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Les secrets de la viralité selon Buzzfeed. A l'occasion de sa conférence annuelle Linc, la société Lithium a invité Jonah Peretti, co-fondateur et DG de Buzzfeed, à venir livrer les secrets de son succès : qu'est-ce qui rend des contenus "viraux" ? Comment faire en sorte qu'ils se propagent sur la Toile à la vitesse de l'éclair ? Qu'est-ce qui qualifie le jeune homme à parler de contenus viraux ? Il y réfléchit depuis une décennie, explique Jonah Peretti. Le résultat : 130 millions de visiteurs uniques par mois sur Buzzfeed. Dont 75% vient du social et plus de 60% de l'audience est mobile. Leçon numéro 1 "La clé de ce succès est le réseaux des "ennuyé-au-travail". Leçon numéro 2 Le partage de contenus n'est pas lié à l'avènement des réseaux sociaux : l'e-mail était l'ancêtre du bouton "partage" de Facebook.

Leçon numéro 3 "La qualité aide, mais ce n'est pas suffisant". Leçon numéro 4 Qu'est-ce qui est partagé le plus ? Leçon numéro 5 Faire rire. Leçon numéro 6 Leçon numéro 7 Qu'est-ce qui marche sur Facebook en particulier ? Quatre astuces pour doper l’attractivité d’une vidéo interactive. Ca n’est pas nouveau, Les internautes ont tous un point commun : ils préfèrent interagir, produire et partager du contenu sur les réseaux sociaux, jouer en ligne ou encore contrôler la diffusion d’une publicité plutôt de regarder fixement leur écran. C’est ce qui explique, notamment, pourquoi les campagnes vidéo in-stream interactives sont les formats publicitaires online les plus performants. D’après les données recueillies par Sizmek, les vidéos instream sont cinq fois plus efficaces que les vidéos standards.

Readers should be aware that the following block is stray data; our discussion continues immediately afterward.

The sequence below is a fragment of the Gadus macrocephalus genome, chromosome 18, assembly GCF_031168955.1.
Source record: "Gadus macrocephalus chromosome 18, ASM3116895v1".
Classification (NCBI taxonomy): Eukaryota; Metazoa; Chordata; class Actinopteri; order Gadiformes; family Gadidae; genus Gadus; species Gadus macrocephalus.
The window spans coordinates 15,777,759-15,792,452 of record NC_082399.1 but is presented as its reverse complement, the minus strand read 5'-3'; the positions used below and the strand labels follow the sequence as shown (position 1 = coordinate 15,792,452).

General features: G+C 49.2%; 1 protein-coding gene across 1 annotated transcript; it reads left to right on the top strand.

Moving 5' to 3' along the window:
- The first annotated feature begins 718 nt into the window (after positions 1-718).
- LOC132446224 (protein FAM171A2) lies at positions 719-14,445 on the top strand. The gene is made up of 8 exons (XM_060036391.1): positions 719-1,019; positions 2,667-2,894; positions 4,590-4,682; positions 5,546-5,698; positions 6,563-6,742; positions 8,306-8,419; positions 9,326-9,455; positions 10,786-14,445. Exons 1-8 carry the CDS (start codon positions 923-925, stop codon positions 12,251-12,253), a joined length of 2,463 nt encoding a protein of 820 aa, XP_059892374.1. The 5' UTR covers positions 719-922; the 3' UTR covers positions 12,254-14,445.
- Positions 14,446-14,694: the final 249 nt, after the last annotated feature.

Une efficacité qui se vérifie en France, où les consommateurs sont 20 % plus enclins à interagir avec les vidéos publicitaires interactives (source : rapport Exponential Interactive). Qu’est-ce qui fait la différence entre une publicité vidéo qui invite à l’interaction et celle que l’on ignore ? La réponse se trouve dans l’approche, qui doit être déclinée en fonction d’objectifs clairs définis pour engager des audiences cibles.

Aller droit au but Se concentrer sur un objectif. Why-that-video-went-viral. There it was, virtual gold: a video of a firefighter resuscitating a kitten trapped in a smoky home. Neetzan Zimmerman, then an editor at Gawker, a news and gossip site, knew it was destined for viral magic. But before he could publish a post about it, his editor made a request. Mr. Zimmerman was to include the epilogue omitted by most every other outlet: The kitten died of smoke inhalation soon after being saved. For telling the whole story, Mr. “That video did tremendously well for practically everyone who posted it,” he recalled, “except Gawker.”

Continue reading the main story Why should one sad detail mean the difference between an online megahit and a dud? Social sharing is powerful enough to topple dictatorships and profitable enough to merit multibillion-dollar investments. Their research may have significant implications for the media and advertising businesses, whose profits hinge on winning the cutthroat race for the attention of Internet users worldwide. Audio Mr. Tips from the Guardian for creating shareable content. Credit: Image by va1berg on Flickr. Some rights reserved The Guardian looks to sites such as BuzzFeed and Vice to understand more about what makes content highly shareable, Laura Oliver, the outlet's social and community editor, UK, said at the London Social Media Summit. "We take these guys very seriously," Oliver said, speaking at the event on Friday (16 May) organised by the BBC College of Journalism and the New York Times.